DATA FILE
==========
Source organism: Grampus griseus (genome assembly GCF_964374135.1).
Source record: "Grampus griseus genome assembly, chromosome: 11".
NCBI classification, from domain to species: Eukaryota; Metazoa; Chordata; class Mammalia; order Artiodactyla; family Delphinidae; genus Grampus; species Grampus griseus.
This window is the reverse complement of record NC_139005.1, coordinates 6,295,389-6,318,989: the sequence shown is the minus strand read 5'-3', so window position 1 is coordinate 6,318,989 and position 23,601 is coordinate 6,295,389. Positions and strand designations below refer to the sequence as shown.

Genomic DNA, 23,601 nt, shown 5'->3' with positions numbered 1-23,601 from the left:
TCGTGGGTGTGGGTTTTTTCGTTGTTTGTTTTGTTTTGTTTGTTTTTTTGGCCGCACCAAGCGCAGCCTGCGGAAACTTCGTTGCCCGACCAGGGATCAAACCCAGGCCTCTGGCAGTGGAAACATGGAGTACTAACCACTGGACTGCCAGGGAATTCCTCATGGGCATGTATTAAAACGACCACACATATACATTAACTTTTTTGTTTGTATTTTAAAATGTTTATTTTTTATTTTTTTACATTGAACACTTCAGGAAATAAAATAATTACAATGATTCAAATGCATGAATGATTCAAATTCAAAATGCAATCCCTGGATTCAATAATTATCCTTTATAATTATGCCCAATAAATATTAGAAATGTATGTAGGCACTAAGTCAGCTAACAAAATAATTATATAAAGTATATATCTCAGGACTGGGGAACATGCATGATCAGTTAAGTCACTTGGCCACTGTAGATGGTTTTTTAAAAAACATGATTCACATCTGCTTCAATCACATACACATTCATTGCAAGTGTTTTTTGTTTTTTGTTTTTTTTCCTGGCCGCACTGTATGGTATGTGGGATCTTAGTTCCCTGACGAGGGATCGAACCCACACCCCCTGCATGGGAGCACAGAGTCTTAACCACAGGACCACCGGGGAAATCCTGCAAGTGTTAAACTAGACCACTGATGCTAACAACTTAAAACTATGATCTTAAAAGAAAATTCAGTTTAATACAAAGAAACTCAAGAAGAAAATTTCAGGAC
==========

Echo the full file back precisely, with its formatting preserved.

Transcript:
Source organism: Grampus griseus (genome assembly GCF_964374135.1).
Source record: "Grampus griseus genome assembly, chromosome: 11".
NCBI classification, from domain to species: Eukaryota; Metazoa; Chordata; class Mammalia; order Artiodactyla; family Delphinidae; genus Grampus; species Grampus griseus.
This window is the reverse complement of record NC_139005.1, coordinates 6,295,389-6,318,989: the sequence shown is the minus strand read 5'-3', so window position 1 is coordinate 6,318,989 and position 23,601 is coordinate 6,295,389. Positions and strand designations below refer to the sequence as shown.

Genomic DNA, 23,601 nt, shown 5'->3' with positions numbered 1-23,601 from the left:
TCGTGGGTGTGGGTTTTTTCGTTGTTTGTTTTGTTTTGTTTGTTTTTTTGGCCGCACCAAGCGCAGCCTGCGGAAACTTCGTTGCCCGACCAGGGATCAAACCCAGGCCTCTGGCAGTGGAAACATGGAGTACTAACCACTGGACTGCCAGGGAATTCCTCATGGGCATGTATTAAAACGACCACACATATACATTAACTTTTTTGTTTGTATTTTAAAATGTTTATTTTTTATTTTTTTACATTGAACACTTCAGGAAATAAAATAATTACAATGATTCAAATGCATGAATGATTCAAATTCAAAATGCAATCCCTGGATTCAATAATTATCCTTTATAATTATGCCCAATAAATATTAGAAATGTATGTAGGCACTAAGTCAGCTAACAAAATAATTATATAAAGTATATATCTCAGGACTGGGGAACATGCATGATCAGTTAAGTCACTTGGCCACTGTAGATGGTTTTTTAAAAAACATGATTCACATCTGCTTCAATCACATACACATTCATTGCAAGTGTTTTTTGTTTTTTGTTTTTTTTCCTGGCCGCACTGTATGGTATGTGGGATCTTAGTTCCCTGACGAGGGATCGAACCCACACCCCCTGCATGGGAGCACAGAGTCTTAACCACAGGACCACCGGGGAAATCCTGCAAGTGTTAAACTAGACCACTGATGCTAACAACTTAAAACTATGATCTTAAAAGAAAATTCAGTTTAATACAAAGAAACTCAAGAAGAAAATTTCAGGAC